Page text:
No, Burt is not kidding about this problem. Sure, these two woodpeckers are routine daily fare no matter when and where you bird in Minnesota, but more than once Burt has witnessed birders disagreeing about whether it was a Hairy or Downy. At times he himself has had to take a second, longer look at a woodpecker to make sure of its ID. The problem arises, of course, when the woodpecker is a fair distance away and when there’s nothing around for size comparison. Generally, it seems, the bird in question turns out to be a Hairy with a shorter-than-normal bill, but it’s interesting how easy it is to puzzle over the identity of two such common birds.
A frequent misidentification takes place when birders are unaware that phoebes often have noticeable wing bars. The result: an erroneously reported pewee. Though Burt doesn’t have this difficulty, he has dealt with other ID problems involving the Eastern Wood-Pewee. This mostly occurs with migrant Olive-sided and Alder/Willow flycatchers when relative size is unclear. These other flycatchers are not usually thought of as similar to the pewee, but a pewee often looks dark-breasted enough to suggest an Olive-sided, and the only difference Burt can usually discern between an Alder or Willow flycatcher and a pewee is the pewee’s longer wings extending farther down the tail.
Songs and call notes, along with breeding ranges and habitats, remain the best things to consider when separating members of this genus. But Burt thought he was making some progress using eye rings and primary extensions to make some IDs. Allowing for some variation among individuals, he finds the boldest eye rings and shortest primary extensions on Yellow-bellieds and Leasts; Willows, Alders, and Acadians have long primary extensions and nonexistent to faint eye rings. However, the ID references specializing in this genus to some extent contradict each other’s – and Burt’s – conclusions.
Crows and Ravens
This ID difficulty is just as embarrassing for Burt as trying to tell a Hairy from a Downy. Even though ravens and crows differ in size, bill and tail shapes, manner of flight, and calls, it is disconcerting how hard it often is to confidently decide how big that lone, perched corvid really is. At least it’s only a small minority of birds that Burt struggles with, and these usually turn out to be ravens. And at least Burt avoids one of the more frequent misidentifications in southern Minnesota: miscalling a crow as a raven. The cause of this probably results when a crow is heard giving one of its alternate calls, which can be guttural and raven-like. Or when a crow in molt flies by showing an uneven, raven-like tail shape.
Yes, as any field guide can tell you, Winter Wrens do have shorter tails than House Wrens and heavily barred bellies. But try determining tail length as that wren vanishes into the undergrowth – it’s not likely you will even get a second glimpse, let alone a second look. And, guess what: House Wrens also have barred bellies. It’s also disconcerting how similar young Marsh and Sedge Wrens can look, especially when concealed in the thick marsh vegetation. But what bothers Burt even more are those rumors that the Marsh Wren may soon be split into two species, both of which probably occur in Minnesota. No one to his knowledge, however, has come forward with a clear explanation of the differences in their ranges, songs, and plumages.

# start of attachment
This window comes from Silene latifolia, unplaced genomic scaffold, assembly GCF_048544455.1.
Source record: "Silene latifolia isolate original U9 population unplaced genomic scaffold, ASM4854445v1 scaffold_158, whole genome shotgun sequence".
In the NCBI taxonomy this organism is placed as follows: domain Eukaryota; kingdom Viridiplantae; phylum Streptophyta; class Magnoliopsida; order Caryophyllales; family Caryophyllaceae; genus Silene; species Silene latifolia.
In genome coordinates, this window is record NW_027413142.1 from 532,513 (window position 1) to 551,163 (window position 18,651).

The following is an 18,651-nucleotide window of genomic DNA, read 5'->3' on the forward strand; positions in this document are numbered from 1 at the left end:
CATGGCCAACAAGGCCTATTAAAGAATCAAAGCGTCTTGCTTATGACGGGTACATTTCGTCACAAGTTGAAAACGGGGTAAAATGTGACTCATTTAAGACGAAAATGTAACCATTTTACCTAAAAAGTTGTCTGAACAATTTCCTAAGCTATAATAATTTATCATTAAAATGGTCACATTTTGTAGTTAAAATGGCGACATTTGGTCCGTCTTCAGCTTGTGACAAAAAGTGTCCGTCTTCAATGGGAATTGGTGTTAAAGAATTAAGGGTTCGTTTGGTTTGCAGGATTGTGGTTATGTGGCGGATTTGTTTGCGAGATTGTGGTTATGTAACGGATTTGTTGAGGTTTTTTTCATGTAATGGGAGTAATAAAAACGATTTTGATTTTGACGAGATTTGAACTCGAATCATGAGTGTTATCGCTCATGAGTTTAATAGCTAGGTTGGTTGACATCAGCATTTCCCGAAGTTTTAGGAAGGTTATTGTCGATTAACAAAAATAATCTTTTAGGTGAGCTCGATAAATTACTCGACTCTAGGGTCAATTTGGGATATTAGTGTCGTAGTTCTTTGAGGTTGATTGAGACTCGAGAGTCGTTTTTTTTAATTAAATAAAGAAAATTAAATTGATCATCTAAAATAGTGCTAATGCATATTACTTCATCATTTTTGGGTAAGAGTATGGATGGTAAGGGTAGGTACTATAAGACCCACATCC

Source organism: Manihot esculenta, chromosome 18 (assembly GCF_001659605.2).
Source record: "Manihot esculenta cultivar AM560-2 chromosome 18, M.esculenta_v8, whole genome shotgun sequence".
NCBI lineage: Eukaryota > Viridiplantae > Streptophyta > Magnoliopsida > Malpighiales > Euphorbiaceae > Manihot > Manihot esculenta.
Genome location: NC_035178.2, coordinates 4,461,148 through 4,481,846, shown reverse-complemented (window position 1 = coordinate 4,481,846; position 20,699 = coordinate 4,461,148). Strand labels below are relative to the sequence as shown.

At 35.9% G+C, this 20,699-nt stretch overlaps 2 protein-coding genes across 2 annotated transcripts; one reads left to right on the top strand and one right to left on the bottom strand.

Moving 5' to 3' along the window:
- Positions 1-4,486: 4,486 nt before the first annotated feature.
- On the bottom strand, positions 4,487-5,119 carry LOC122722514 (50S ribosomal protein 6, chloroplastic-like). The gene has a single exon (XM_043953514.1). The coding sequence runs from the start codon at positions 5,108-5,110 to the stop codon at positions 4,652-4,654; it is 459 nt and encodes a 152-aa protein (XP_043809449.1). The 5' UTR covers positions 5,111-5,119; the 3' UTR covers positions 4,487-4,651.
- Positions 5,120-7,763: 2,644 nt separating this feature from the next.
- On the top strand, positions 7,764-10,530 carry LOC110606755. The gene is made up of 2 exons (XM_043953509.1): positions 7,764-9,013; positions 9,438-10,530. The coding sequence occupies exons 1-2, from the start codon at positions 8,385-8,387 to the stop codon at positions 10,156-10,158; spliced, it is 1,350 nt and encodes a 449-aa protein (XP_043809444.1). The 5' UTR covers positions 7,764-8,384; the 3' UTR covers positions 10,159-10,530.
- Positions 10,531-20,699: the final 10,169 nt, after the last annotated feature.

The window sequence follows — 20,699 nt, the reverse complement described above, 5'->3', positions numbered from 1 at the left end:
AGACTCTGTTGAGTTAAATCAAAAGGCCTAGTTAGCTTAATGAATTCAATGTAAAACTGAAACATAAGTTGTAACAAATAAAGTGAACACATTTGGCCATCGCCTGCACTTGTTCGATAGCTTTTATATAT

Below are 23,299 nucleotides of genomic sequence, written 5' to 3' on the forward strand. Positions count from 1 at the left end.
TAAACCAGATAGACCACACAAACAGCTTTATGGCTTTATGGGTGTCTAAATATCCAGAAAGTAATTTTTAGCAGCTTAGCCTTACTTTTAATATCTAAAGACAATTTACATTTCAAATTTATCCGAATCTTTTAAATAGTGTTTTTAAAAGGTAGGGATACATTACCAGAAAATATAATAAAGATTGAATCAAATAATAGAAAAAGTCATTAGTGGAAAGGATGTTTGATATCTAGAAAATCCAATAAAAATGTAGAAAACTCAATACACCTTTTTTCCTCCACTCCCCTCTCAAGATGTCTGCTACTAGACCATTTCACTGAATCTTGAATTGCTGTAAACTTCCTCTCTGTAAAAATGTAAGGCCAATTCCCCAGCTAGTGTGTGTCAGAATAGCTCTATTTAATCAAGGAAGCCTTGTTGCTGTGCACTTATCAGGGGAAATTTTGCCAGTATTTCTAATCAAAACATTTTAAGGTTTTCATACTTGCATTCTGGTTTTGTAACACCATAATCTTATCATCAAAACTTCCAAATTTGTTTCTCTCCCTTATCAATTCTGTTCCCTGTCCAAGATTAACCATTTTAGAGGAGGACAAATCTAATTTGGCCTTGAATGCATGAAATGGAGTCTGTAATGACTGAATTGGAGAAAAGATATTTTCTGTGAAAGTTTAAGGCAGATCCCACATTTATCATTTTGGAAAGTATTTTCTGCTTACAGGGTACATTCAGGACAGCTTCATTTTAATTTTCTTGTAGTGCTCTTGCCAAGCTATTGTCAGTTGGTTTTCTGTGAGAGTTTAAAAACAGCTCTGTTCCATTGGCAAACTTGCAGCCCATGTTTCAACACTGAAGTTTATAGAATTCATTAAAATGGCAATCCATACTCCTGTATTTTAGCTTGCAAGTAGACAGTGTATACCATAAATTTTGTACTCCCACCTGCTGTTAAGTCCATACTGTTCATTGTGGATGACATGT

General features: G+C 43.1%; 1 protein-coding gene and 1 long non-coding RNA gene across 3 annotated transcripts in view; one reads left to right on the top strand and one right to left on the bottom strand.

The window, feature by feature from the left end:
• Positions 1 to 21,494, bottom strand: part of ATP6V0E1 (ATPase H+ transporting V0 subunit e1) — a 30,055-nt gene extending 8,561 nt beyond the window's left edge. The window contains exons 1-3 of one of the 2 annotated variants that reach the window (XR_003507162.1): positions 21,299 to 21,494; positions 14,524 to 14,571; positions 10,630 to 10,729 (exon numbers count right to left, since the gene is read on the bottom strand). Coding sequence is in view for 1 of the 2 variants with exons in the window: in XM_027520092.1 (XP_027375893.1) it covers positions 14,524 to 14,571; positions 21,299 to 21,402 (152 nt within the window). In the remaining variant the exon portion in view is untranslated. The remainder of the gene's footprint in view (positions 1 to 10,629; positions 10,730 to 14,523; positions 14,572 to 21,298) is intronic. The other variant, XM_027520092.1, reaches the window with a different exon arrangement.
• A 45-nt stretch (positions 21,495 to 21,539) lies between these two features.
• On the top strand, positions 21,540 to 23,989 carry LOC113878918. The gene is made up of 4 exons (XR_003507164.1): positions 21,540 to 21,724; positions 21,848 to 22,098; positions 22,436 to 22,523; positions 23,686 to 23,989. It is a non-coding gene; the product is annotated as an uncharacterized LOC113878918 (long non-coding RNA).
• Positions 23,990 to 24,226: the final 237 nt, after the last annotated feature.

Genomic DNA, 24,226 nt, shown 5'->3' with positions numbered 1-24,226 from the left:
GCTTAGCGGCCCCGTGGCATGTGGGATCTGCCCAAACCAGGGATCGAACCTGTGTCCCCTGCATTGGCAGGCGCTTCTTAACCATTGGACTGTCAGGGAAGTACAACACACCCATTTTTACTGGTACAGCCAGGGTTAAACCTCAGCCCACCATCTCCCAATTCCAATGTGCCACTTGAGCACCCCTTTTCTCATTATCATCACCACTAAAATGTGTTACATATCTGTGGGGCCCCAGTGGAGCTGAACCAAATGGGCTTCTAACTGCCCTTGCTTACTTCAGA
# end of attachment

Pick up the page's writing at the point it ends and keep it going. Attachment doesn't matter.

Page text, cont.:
There are certainly lots of sparrows out there which seem to confound lots of birders. But the only one which repeatedly causes Burt to take a second look may not be what you’d expect: the Savannah Sparrow in fall. While these familiar and widespread sparrows are normally easy to recognize, in fall many of them have white, rather than yellow, lores. They then look a lot like Song Sparrows except for their shorter tails and paler overall plumage, features which are not easily discerned without direct comparison.
Burt used to think Minnesota meadowlarks, even the silent ones in fall, were not much of a challenge given a decent view of their central tail feathers: wide dark areas along the shafts = Eastern; narrow cross-barring = Western. The newest edition of the Geographic guide even seems to reiterate the value of this field mark. The problem is what a relatively unfamiliar reference book by Peter Pyle, Identification Guide to North American Birds, has to say. This authoritative and thoroughly researched volume darkly states under Eastern Meadowlark: “From Western Meadowlark with caution; this is one of the most difficult in-hand species identification problems.”
As mentioned earlier, Burt long ago gave up any pretense of being a gull expert, as he still waits in vain for ornithologists to abandon the false distinction between Thayer’s and Iceland gulls. He’s been waiting even longer for them to lump the redpolls. Redpolls are a familiar sight in most winters, but with so many of them having “in-between” plumage features (see ), trying to categorize each of them as either a Common or Hoary is hopeless. Lumping the two redpolls into one would therefore seem the sensible thing to do, right? Hardly. The latest word is that they may split them into three species! [Author's Note, April 2018 – It now seems more likely that the redpolls will be lumped into one species.]
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A final reminder to the reader. If there are some IDs you struggle with, if occasionally a misidentification is made, you are not alone. You’re in good company – with Burt Durr, not only a decent birder but a heck of a nice guy as well. And I thank Burt for cooperating in this psychoanalysis of his id, ego and ID skills.